International Day of Awareness of Food Loss and Waste – An urgent need to safeguard climate and food security

    29 September 2023

    Australia’s agricultural sector provides an estimated 75 million people, both at home and abroad, with safe, nutritious, high-quality foods. In addition to providing food, our sustainable and resilient farming sector, bolstered by ground-breaking agricultural innovations, is a major driver of economic growth for Australia. Concerningly, the impact of climate change and the increasing frequency of natural disasters on crop loss is increasingly a major threat to the future of our food security globally.

    “It is serendipitous that International Day of Awareness of Food Loss and Waste lands on the same week as Australia’s first National Disaster Preparedness Summit,” said Matthew Cossey, Chief Executive Officer of CropLife Australia, the national peak industry organisation for the plant science sector.

    “Ensuring effective natural disaster responses and recovery resources are available to support the vital farming sector that bears the brunt of many of these shocks that destroy our crops is crucial.

    “Pests, weeds and diseases continue to be major threats to the production, profitability and sustainability of Australia’s farming sector, leading to food loss. This is only increasing with climate change and the rising incidence of natural disasters,” said Mr Cossey.

    “Weeds, insect pests and diseases can destroy a crop, either by eating it before it can be harvested, or by pathogen infection which renders the crop unpalatable or unsafe for eating. These pests don’t stop at the farm gate; they continue causing damage through transport and storage, all the way to consumers’ homes.

    “Australians are already highly sensitive to the true value of food as cost-of-living pressures rise, and even small fluctuations in food production and food losses cost lives globally,” said Mr Cossey.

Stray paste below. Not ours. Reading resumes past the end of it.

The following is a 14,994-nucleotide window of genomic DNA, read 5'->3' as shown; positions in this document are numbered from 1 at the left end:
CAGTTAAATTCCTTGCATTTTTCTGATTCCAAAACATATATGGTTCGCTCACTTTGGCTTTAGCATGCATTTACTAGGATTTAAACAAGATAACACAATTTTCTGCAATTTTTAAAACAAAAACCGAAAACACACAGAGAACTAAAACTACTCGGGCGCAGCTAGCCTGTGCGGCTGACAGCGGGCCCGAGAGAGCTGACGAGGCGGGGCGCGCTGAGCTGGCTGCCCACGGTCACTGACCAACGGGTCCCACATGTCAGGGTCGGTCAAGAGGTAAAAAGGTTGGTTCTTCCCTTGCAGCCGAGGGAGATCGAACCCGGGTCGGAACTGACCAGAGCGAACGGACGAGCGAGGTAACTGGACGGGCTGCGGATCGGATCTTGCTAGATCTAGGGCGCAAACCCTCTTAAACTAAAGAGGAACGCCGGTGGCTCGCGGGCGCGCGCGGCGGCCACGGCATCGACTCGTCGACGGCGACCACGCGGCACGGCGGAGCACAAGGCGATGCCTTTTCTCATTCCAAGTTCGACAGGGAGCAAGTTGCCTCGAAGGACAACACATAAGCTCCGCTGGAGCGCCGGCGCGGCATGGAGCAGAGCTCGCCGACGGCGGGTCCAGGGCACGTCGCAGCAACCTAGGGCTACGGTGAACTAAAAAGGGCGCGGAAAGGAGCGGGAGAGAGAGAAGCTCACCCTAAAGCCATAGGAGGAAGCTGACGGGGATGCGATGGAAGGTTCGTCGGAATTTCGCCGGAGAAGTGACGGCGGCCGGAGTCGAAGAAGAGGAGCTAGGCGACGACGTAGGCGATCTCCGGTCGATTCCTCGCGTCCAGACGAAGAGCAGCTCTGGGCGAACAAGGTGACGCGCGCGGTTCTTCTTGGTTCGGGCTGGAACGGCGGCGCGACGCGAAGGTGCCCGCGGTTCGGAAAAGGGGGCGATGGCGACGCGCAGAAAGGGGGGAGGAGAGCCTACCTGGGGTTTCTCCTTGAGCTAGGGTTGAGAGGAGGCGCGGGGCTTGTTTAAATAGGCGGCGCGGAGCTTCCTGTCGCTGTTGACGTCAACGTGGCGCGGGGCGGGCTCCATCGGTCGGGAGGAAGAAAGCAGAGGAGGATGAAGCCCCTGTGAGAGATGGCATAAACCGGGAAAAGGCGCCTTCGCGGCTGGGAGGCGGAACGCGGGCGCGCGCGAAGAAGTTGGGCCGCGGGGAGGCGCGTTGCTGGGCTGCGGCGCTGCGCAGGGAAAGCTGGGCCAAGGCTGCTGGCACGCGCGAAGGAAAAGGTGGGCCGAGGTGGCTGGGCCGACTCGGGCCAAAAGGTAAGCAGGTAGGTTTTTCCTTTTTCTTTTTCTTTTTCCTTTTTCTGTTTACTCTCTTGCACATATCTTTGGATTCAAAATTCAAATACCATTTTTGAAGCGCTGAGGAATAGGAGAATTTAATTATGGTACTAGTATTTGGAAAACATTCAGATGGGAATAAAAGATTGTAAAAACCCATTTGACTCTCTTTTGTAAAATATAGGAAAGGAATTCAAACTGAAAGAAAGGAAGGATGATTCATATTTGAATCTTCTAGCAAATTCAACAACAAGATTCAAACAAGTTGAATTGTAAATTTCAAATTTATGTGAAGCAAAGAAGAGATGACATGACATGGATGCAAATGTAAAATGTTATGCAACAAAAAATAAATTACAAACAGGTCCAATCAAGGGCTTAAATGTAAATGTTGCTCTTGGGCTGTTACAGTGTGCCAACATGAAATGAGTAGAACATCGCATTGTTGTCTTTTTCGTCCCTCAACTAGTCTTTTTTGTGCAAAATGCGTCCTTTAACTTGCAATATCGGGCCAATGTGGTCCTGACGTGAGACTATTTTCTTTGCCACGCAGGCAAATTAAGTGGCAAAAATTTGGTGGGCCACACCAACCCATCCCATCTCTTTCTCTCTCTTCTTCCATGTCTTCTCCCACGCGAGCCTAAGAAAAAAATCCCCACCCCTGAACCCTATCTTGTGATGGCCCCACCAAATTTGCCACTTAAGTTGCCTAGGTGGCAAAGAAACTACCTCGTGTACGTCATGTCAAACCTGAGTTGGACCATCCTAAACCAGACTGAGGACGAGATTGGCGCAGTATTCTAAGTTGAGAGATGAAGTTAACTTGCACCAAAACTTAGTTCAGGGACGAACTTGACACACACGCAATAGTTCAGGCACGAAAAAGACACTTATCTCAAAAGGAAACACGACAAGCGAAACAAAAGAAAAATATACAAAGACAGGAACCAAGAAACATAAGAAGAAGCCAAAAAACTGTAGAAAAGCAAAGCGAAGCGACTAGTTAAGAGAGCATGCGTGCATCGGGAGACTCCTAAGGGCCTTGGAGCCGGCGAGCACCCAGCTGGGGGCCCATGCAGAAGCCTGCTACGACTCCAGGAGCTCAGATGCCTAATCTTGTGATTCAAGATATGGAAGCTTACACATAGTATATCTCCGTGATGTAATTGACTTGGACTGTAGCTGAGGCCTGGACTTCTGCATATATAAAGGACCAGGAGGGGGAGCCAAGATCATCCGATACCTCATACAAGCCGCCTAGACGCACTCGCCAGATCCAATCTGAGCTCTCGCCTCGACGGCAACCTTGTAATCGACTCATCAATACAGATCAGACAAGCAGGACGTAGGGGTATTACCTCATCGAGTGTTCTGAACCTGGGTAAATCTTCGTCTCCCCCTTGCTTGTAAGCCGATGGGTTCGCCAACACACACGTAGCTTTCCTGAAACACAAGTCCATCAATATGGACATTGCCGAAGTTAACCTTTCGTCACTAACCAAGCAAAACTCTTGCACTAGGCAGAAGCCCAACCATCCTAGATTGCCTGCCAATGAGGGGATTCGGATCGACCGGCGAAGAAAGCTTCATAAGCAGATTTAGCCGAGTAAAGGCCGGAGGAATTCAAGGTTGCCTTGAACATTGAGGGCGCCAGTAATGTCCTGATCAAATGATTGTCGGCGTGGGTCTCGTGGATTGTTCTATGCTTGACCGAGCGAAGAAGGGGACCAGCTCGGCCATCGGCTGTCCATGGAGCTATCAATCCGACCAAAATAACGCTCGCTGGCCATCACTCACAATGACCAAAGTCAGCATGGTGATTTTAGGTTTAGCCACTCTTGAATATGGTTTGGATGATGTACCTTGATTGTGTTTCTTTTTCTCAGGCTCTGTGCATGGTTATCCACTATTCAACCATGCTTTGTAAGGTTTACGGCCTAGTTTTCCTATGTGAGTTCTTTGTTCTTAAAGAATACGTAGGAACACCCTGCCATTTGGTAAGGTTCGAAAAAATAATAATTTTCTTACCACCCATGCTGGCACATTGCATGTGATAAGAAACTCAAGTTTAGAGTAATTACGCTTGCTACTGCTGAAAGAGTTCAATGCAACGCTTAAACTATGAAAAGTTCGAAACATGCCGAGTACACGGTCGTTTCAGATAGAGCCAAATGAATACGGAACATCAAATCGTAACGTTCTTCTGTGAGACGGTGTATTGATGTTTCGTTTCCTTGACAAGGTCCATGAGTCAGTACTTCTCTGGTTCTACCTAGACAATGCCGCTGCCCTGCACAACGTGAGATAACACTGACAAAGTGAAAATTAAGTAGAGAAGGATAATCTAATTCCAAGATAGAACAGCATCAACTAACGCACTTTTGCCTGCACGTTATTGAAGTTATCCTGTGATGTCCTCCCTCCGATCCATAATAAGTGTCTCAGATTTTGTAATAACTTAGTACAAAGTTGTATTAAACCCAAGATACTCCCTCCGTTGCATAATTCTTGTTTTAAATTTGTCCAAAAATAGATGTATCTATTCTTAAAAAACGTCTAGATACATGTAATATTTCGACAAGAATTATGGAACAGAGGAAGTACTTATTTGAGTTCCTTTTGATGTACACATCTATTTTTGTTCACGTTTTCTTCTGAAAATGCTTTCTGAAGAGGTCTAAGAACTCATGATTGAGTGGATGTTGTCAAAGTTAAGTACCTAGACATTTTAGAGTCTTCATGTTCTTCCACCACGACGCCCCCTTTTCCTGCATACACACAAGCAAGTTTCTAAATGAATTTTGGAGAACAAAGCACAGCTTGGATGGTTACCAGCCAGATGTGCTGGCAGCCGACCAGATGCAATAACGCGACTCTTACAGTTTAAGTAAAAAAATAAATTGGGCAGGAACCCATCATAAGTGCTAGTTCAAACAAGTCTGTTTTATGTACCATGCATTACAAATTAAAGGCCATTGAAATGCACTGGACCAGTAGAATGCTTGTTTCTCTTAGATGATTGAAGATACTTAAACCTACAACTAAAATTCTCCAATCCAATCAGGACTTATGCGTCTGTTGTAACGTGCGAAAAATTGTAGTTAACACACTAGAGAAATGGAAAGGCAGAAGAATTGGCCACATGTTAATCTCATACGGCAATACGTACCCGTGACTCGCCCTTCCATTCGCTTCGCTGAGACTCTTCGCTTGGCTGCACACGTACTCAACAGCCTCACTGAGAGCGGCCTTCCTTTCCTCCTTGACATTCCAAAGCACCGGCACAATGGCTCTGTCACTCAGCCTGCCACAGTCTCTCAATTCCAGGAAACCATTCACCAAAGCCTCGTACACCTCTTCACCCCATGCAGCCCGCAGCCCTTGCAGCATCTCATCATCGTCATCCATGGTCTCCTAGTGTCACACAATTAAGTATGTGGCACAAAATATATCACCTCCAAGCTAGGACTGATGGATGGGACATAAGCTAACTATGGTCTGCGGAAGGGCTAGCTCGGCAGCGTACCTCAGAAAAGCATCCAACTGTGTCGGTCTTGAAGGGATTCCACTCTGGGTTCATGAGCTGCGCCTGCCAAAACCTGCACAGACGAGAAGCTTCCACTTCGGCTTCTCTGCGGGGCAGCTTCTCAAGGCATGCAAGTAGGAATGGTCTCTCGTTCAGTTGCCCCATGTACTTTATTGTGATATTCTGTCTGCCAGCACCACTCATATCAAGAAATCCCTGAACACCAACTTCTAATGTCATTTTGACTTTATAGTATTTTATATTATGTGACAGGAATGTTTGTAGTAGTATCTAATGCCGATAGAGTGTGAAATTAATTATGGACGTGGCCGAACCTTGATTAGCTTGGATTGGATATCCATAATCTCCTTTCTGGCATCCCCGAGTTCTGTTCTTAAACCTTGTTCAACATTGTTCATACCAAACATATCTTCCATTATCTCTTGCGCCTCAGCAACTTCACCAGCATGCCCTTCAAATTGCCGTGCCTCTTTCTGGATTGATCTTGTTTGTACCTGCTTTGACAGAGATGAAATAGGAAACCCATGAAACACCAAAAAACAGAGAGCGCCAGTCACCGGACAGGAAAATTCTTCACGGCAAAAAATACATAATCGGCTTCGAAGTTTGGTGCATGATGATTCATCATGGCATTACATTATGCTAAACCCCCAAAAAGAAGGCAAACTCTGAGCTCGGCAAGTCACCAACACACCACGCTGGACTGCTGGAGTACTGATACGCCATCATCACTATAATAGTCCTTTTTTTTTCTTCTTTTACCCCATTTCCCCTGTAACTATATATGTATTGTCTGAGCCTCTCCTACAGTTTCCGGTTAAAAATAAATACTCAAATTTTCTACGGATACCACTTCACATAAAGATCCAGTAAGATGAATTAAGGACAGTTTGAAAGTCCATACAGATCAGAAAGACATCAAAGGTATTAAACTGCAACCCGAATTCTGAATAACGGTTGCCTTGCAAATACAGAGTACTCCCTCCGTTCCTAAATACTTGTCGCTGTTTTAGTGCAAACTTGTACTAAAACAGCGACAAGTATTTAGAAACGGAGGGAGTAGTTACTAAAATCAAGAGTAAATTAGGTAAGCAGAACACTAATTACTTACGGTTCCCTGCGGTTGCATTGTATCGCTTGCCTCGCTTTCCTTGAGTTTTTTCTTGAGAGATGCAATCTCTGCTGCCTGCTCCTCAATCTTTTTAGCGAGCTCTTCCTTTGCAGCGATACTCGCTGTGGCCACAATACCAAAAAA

The plant science industry continues to invest billions of dollars in R&D to further assist farmers minimise crop losses. Herbicides, fungicides and insecticides continue to provide Australia and the world’s crops with vital protection against insects, diseases and weeds during production and harvest. In Australia alone, without farmers access and use of modern crop protection products, almost three-quarters of the value of the food produced would vanish, resulting in a range of fresh produce essentially disappearing from Australian shelves.

    Biotech crops help to prevent pre-harvest losses by protecting against threats such as plant diseases and pests like insects, which can cost farmers a devastating 60-80 per cent of their yield in some developing regions.

    Pest resistant GM crops have been shown to increase average yields by 22 per cent, and farmer profits by 68 per cent, which creates profound, life-changing opportunities for subsistence farmers to escape from poverty.

    Mr Cossey continued, “At the other end of the spectrum, nearly 1.3 billion tonnes of food is wasted globally each year as 800 million people in the world go hungry. Food waste contributes to about eight per cent of global greenhouse gas emissions and can cause as much damage to our planet as plastic waste.

    “Governments around the world including Australia are tackling the issue of food waste through the UN Sustainable Development Goal of halving food waste by 2030. These efforts have a strong ally in the plant science industry. A great example is Arctic Apples. Developed using CSIRO technology by a Canadian company and now released in the US, these gene-edited apples essentially eliminate browning and are therefore less likely to be thrown away, significantly cutting food waste.

    “This is just the beginning. Governments, farmers and the entire food value chain must work together and support sustainable agricultural practices that utilise plant science innovations like pesticides and GM crops. By doing so, we can tackle food loss and waste and climate change, while ensuring a more secure future for our global food supply during these challenging times,” concluded Mr Cossey.

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